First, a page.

In recent years we have followed closely New York City’s urban transformation, notably the installation of a growing number of new pedestrian plazas, the redesign of Times Square and Broadway, and the rising focus on pedestrian-friendly streets. That is why we were excited to get a copy of Janette Sadik-Khan’s recent book – “Streetfight: Handbook for an Urban Revolution“.
Subsequently to the drastic urban transformations she initiated as a former transportation commissioner of New York City under Mayor Michael Bloomberg, Janette Sadik-Khan is now a highly influential figure in urban planning. The book sums up the lessons learned during her six years of tenure, to a large extend dedicated to improving street safety, ensuring access to public space for all and pushing relentlessly forward “the most rapid installation of bike lanes ever executed in any city“. The pedestrian and bike-friendly agenda set by Sadik-Khan enabled projects such as Green Light for Midtown and the NYC Plaza Program, both of which extensively discussed in the book, to transform one of the most challenging urban environments on the planet.
NYC Plaza Program was launched in 2007 with the goal to ensure that all New Yorkers live within a 10-minute walk of quality open space. Public plazas were installed in place of underused street space encouraging a public-private model of partnership between local communities and the DOT. Often referred to as an example of tactical urbanism, the Plaza Program used temporary materials and movable street furniture to transform refuge island into pedestrian plazas overnight. DOT’s first plaza was set up in 2007 at Pearl Street triangle in DUMBO and was followed by another placemaking intervention on Ninth Avenue and 14th Street in Manhattan. As of today the NYC Plaza Program has led to the installation of over seventy new pedestrian plazas in the city. The successful start of this pilot allowed for the Department to take a step further and initiate what was later known as Green Light for Midtown.
“The strategy, process, and tools used in DUMBO and at Ninth Avenue and 14th Street provided the street-design and community-outreach template for hundreds of projects to come, setting us up for the greatest transformation yet: Broadway”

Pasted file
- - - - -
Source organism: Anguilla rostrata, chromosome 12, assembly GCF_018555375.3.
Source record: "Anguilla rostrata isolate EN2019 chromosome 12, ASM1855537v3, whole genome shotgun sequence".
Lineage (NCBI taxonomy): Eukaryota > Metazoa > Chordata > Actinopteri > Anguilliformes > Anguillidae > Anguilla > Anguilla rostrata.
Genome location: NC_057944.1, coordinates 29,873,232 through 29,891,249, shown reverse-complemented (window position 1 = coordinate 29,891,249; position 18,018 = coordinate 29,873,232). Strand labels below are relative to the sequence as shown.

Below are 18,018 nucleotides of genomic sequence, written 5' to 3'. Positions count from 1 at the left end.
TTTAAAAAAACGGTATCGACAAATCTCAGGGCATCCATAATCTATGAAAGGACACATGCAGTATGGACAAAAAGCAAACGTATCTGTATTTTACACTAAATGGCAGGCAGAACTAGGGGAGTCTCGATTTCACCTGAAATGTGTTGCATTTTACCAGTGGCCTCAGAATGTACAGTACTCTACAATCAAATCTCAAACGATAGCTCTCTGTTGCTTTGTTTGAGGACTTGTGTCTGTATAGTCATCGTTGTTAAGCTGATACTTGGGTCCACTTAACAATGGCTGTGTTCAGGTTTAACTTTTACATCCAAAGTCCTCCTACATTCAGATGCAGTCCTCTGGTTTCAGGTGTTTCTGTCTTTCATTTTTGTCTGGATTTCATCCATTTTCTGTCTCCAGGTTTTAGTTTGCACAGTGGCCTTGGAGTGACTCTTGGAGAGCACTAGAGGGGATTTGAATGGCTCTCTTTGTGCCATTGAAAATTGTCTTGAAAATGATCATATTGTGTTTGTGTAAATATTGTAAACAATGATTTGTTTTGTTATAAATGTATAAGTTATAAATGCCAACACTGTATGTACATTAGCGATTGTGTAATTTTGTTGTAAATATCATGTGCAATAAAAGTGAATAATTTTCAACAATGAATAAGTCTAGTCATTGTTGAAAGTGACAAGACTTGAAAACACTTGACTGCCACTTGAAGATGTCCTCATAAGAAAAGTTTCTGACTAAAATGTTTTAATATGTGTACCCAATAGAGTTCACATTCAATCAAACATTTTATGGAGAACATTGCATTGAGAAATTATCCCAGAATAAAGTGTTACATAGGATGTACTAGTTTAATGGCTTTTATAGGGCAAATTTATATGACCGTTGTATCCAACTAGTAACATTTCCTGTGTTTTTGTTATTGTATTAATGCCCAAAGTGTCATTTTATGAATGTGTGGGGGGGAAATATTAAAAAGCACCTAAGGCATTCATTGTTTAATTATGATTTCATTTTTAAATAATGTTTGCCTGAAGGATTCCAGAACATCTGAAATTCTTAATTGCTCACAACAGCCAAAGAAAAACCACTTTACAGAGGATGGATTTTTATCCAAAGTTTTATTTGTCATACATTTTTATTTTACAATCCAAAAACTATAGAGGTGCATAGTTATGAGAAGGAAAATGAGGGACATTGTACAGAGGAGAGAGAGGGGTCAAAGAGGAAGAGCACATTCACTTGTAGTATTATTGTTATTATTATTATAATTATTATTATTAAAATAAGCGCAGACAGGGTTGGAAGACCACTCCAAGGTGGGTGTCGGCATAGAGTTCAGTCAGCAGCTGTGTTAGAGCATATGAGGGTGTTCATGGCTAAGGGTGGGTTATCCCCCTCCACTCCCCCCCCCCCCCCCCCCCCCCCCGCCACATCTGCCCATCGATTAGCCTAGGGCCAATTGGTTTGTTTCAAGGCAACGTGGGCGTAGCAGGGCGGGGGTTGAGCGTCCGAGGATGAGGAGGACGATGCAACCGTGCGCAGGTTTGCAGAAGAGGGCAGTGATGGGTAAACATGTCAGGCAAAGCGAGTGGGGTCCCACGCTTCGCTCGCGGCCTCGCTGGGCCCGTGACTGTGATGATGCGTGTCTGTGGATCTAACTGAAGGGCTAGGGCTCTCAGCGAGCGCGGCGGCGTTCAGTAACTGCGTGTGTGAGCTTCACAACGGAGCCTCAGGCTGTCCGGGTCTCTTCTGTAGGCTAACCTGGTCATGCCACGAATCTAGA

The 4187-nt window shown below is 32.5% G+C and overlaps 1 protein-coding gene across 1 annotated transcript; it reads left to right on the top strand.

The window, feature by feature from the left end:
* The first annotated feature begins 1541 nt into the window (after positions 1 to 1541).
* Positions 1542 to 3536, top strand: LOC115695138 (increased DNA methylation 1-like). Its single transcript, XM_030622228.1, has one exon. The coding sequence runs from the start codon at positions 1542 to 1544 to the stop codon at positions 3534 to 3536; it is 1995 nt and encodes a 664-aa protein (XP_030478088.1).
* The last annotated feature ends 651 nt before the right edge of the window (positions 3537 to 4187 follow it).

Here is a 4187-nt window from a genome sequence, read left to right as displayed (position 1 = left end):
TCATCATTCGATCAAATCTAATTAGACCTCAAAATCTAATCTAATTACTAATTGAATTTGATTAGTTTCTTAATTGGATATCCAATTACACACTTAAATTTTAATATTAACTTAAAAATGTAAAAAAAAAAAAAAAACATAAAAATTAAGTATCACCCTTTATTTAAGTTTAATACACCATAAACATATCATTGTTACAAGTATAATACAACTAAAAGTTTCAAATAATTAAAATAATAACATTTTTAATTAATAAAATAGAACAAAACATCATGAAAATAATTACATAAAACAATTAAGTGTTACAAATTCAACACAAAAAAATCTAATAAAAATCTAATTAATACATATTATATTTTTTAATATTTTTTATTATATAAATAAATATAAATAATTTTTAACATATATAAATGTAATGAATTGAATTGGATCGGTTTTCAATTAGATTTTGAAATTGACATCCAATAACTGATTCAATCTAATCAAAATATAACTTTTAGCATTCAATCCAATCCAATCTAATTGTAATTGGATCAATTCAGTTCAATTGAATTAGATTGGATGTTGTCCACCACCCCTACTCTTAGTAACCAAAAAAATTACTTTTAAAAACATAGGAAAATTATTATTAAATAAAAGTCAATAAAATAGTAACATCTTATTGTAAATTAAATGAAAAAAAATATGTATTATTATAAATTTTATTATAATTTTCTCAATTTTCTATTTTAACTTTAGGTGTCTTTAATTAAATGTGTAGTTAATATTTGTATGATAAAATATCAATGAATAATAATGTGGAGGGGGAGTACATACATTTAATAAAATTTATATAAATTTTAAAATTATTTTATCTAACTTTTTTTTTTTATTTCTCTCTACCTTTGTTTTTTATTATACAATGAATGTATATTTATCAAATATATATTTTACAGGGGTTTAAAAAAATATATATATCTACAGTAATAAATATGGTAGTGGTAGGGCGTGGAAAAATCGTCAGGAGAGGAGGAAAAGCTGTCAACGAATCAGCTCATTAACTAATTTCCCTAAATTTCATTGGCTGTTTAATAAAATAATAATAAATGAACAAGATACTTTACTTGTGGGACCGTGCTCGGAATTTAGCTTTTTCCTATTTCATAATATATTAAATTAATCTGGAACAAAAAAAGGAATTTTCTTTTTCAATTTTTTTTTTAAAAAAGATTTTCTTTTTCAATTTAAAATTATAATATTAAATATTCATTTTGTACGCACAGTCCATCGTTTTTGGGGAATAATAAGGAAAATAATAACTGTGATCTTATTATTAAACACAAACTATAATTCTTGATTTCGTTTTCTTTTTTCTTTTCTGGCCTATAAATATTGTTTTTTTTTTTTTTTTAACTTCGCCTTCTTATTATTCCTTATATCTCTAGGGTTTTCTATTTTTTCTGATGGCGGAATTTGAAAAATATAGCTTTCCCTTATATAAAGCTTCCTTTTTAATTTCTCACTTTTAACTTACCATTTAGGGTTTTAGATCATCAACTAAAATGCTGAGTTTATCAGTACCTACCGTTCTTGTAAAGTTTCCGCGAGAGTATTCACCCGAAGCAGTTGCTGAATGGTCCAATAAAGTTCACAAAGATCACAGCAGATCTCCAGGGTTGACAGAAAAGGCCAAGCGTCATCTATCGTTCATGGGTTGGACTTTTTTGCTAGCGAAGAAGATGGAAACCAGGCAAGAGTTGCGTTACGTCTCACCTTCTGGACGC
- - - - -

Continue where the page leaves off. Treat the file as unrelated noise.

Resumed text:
In the same spirit of experimentation and with pedestrian safety in mind, the Green Light for Midtown project started with a radical move – by closing diagonal Broadway to cars at Times and Herald Squares. This six month pilot project led to the iconic reconstruction of Times Square by Snøhetta and skyrocketed the area into the top ten retail districts on the planet.
” Next to safety and mobility, which should be the first considerations, the economic power of sustainable streets is probably the strongest argument for implementing dramatic change.”
Janette Sadik-Khan’s tactical interventions were strongly supported by a data-driven approach to urban planning, culminating in DOT’s report – “The Economic Benefits of Sustainable Streets“. The study, as well as the role of data in the process of understanding the street are discussed in Chapter 12, that emphasizes on the necessity to develop new methodologies for measuring the impact of capital projects.
A large part of the book is dedicated to the importance of encouraging multimodal forms of transportation. As a strong supporter of bicycling, former DOT commissioner enabled the installation of 350 miles of cycleways in New York City during her tenure, including the first parking-protected bike lane in North America on Ninth Avenue. The book also tells the story of NYC’s first rapid bus network, inspired by the worldwide success of BRT . The changes initiated by Janette Sadik-Khan and her DOT team were not met without discontent and often led to severe cultural and political backlashes. Nevertheless they show that transforming an urban environment as complex as New York City is possible and set a great example for other cities to follow.
“Streetfight” is a must read for anyone interested in transportation and urban planning. Though not necessarily a handbook, this volume illustrates how small, incremental changes can become scalable citywide solutions, when combined with a set of clear goals and the right tools to measure the impact of each intervention.
Cover image: courtesy of NYC DOT